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Proteomics. 2004 Dec;4(12):3845-54.

Identification of protein-protein interactions using in vivo cross-linking and mass spectrometry.

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The Biomedical Research Centre, University of British Columbia, Vancouver, Canada.


The purification of protein complexes can be accomplished by different types of affinity chromatography. In a typical immunoaffinity experiment, protein complexes are captured from a cell lysate by an immobilized antibody that recognizes an epitope on one of the known components of the complex. After extensive washing to remove unspecifically bound proteins, the complexes are eluted and analyzed by mass spectrometry (MS). Transient complexes, which are characterized by high dissociation constants, are typically lost by this approach. In the present study, we describe a novel method for identifying transient protein-protein interactions using in vivo cross-linking and MS-based protein identification. Live cells are treated with formaldehyde, which rapidly permeates the cell membrane and generates protein-protein cross-links. Proteins cross-linked to a Myc-tagged protein of interest are copurified by immunoaffinity chromatography and subjected to a procedure which dissociates the cross-linked complexes. After separation by SDS-PAGE, proteins are identified by tandem mass spectrometry. Application of this method enabled the identification of numerous proteins that copurified with a constitutively active form of M-Ras (M-Ras(Q71L)). Among these, we identified the RasGAP-related protein IQGAP1 to be a novel interaction partner of M-Ras(Q71L). This method is applicable to many proteins and will aid in the study of protein-protein interactions.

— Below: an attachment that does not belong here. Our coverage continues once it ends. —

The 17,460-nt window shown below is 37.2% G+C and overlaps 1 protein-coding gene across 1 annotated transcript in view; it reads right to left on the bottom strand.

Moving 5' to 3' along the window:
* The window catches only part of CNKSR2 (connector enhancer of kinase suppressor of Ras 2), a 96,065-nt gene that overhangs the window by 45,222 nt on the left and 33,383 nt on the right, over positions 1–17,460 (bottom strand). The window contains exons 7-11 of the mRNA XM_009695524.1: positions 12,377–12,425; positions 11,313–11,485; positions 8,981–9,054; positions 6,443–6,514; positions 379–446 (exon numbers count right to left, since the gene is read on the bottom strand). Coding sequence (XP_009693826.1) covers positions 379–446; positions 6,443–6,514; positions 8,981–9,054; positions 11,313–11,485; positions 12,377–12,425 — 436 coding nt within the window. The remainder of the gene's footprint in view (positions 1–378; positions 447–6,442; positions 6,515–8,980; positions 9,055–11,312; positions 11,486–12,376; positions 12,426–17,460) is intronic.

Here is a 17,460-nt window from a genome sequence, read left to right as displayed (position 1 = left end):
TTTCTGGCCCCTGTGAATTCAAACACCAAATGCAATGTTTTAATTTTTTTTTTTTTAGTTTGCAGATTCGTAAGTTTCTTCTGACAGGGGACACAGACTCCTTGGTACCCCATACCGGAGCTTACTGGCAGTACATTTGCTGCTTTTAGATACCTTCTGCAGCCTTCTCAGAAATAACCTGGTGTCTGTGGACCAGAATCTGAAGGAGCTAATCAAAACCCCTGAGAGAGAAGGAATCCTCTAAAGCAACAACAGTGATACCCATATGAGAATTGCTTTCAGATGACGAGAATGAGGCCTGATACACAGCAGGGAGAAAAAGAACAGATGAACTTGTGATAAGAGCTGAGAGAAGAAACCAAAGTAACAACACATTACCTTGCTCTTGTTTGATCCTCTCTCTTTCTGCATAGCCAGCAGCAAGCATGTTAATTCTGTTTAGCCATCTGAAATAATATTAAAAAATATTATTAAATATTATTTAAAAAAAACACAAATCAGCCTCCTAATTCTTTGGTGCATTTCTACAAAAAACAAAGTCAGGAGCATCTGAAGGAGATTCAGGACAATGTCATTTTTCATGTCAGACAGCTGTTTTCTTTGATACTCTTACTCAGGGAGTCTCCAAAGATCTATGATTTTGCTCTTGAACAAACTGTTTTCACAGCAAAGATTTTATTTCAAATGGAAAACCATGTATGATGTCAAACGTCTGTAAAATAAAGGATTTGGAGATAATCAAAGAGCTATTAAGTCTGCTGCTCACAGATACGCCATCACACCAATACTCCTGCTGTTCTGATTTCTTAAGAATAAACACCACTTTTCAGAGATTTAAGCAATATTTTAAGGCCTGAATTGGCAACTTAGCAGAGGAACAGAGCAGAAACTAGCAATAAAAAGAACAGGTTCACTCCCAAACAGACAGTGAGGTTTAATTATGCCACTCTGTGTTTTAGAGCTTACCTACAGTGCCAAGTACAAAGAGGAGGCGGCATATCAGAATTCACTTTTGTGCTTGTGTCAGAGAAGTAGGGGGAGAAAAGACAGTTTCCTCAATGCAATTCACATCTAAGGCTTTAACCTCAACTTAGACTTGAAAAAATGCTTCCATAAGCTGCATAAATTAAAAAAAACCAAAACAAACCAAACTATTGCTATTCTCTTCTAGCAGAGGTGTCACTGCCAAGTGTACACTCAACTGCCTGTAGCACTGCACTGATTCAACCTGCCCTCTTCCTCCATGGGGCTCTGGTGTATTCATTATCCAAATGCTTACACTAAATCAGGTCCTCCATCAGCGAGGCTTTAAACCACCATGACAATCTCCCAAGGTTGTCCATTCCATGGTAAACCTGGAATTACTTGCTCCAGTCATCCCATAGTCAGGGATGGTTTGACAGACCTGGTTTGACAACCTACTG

[Indexed for MEDLINE]

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